Dental student's lofty journey: 'You don't conquer Everest, you conquer yourself'
September 1, 2011
4 min read
Conjure a portrait in your mind's eye of a man who has climbed Mount Everest. Whom do you see? Someone larger than life, fearless, a testosterone junkie — the loudest person in the room everywhere he goes?
That's not the picture Lindley Zerbe presents. What you notice first about Zerbe, 33, a fourth-year student at the UCLA School of Dentistry, is his forthright gaze. He is mild-mannered and soft-spoken. You have to lean in to hear him tell the story of how he came to climb the tallest peak on our planet. Keep listening, and you are struck by how thoughtful he is.
"People, when they hear what I've done, tell me all the time, 'Man, you conquered Everest!'" Zerbe says. "But I tell them that you don't conquer Everest, you conquer yourself."
Climbing Everest, which lies at the border of China, Tibet and Nepal, was not Zerbe's lifelong ambition. Born and raised in Carmel, Calif., he was, he says, "your typical California boy. My twin brother is a surfer. I was a cross-country runner. We used to camp, hike, rock-climb and ski growing up, but I never once thought about training for something like Everest."
Upon earning bacherlor's and master's degrees in earth systems at Stanford University, Zerbe took a position as an associate scientist with the Centre for Remote Sensing, Imaging and Processing at the National University of Singapore (NUS). His arrival coincided with the university's daring plan to commemorate its centennial in a big way. Why not show the world what NUS was made of by training a team of faculty, students and alumni to represent the island country in doing the unthinkable: scaling the highest mountain in the world?
Zerbe first learned about the bold idea by way of a mass email. Instantly, he knew he had to go. He called his parents back home in California, then put his name on the list. A strenuous two-year preparation process ensued. Singapore's special forces put the candidates through a series of physically and mentally challenging training exercises which winnowed 100 hopefuls down to 30, then to 10 and finally to a group of five men who would make the attempt.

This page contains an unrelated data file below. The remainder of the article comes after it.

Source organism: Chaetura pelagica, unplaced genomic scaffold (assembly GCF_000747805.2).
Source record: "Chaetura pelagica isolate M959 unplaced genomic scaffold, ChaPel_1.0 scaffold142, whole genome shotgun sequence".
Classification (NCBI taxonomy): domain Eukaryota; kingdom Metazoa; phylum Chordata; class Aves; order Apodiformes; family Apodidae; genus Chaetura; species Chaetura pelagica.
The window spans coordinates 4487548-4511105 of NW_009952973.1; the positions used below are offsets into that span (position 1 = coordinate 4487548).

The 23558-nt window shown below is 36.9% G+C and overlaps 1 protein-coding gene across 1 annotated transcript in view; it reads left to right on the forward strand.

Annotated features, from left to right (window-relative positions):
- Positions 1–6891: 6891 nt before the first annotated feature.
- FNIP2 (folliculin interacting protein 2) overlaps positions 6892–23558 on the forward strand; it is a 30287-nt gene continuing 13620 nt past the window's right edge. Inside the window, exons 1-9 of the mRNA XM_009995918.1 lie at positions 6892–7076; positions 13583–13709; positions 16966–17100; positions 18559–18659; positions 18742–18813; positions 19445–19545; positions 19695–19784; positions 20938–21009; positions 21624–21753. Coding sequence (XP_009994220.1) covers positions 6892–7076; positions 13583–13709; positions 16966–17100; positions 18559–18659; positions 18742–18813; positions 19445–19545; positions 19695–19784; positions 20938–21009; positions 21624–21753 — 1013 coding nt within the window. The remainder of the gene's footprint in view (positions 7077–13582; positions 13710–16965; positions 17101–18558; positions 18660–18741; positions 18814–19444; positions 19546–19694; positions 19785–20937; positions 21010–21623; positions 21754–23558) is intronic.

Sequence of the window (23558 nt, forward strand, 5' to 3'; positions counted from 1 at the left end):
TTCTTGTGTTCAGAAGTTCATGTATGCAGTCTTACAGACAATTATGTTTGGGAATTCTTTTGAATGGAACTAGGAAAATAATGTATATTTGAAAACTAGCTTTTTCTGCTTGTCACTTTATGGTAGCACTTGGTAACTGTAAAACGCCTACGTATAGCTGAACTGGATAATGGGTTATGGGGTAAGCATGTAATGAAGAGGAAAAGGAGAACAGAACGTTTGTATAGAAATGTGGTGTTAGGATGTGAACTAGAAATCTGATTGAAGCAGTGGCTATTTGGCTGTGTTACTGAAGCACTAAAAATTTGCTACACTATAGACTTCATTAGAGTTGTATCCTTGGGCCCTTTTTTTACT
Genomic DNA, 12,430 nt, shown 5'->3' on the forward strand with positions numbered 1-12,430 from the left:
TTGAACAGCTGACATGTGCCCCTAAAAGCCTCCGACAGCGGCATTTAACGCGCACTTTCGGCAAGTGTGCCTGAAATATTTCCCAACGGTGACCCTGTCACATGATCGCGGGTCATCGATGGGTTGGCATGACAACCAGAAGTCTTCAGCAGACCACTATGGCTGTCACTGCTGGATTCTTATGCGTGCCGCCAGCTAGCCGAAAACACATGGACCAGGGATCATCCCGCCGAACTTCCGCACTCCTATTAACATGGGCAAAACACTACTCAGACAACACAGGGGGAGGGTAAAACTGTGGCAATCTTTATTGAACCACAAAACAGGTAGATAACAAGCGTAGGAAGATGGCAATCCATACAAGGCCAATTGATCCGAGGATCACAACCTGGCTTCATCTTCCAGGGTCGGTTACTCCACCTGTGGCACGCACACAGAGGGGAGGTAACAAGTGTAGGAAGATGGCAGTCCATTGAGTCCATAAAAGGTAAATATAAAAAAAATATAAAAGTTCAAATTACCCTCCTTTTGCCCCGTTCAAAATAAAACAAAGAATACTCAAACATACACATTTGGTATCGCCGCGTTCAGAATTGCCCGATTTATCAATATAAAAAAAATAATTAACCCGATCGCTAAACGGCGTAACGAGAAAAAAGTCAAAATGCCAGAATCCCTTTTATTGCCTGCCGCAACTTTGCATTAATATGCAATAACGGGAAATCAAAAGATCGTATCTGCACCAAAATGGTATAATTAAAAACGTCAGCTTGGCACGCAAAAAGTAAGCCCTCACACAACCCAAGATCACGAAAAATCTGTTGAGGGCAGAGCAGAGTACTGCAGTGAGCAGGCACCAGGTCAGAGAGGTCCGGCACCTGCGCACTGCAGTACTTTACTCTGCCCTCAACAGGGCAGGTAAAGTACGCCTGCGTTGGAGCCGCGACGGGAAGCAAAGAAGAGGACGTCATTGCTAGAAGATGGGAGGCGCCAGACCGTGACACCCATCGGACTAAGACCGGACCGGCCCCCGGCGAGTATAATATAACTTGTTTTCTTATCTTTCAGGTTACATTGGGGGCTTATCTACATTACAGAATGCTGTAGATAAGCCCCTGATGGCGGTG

As fate would have it, Zerbe's spur-of-the-moment decision to climb Everest also led to another unexpected turn in his life's course. Early in his mountaineering training, as the NUS team came together on climbs of Pakistan's Gasherbrum II and Cho-Oyu, on the China–Nepal border, Zerbe volunteered to be the group's medic.
"On a climb in Pakistan, I helped a fellow climber who was in extreme pain with a broken crown. I re-cemented it for her," he says. "On later training trips, on our descents, we would use our excess supplies to treat local people. It meant a lot to me to be able to help kids in particular. Medical care was in short supply in many parts of Nepal, Tibet and Pakistan, but access to dental care was even scarcer. Those are the experiences that made me decide to apply to dental school."
These days, at every dinner party and speaking engagement, the future pediatric dentist is asked the same question: "Did you summit?"
"I did," he says. "On May 31, 2005, I was there, just me and my Sherpa, Tashi. We planted a flag for NUS and I tried to place some satellite calls back to the university. We could see a giant electrical storm massing over Tibet and I couldn't get through. We posed for pictures and then went down the mountain a little and made the calls. We were so happy."
All around the men, streaks of lightning illuminated the ominous storm cloud already tinged with the blood-red light of dawn. Suddenly, Zerbe knew they had stayed too long at the peak.
"We needed to get down, and fast. I shoved the camera into the top of my coat and started my descent," he recalled. "But I was going too fast. My adrenaline got away from me and I started to black out. I dropped to my knees in the snow and fell forward and hung my head, trying to catch my breath."
That was it — the moment when Zerbe feels sure he lost his camera.
"That was the best thing that could have happened to me," he muses. "I didn't need those pictures. I needed the lesson. I needed to feel thankful that I made it off the mountain alive. And I needed to remember what it took to get me there."
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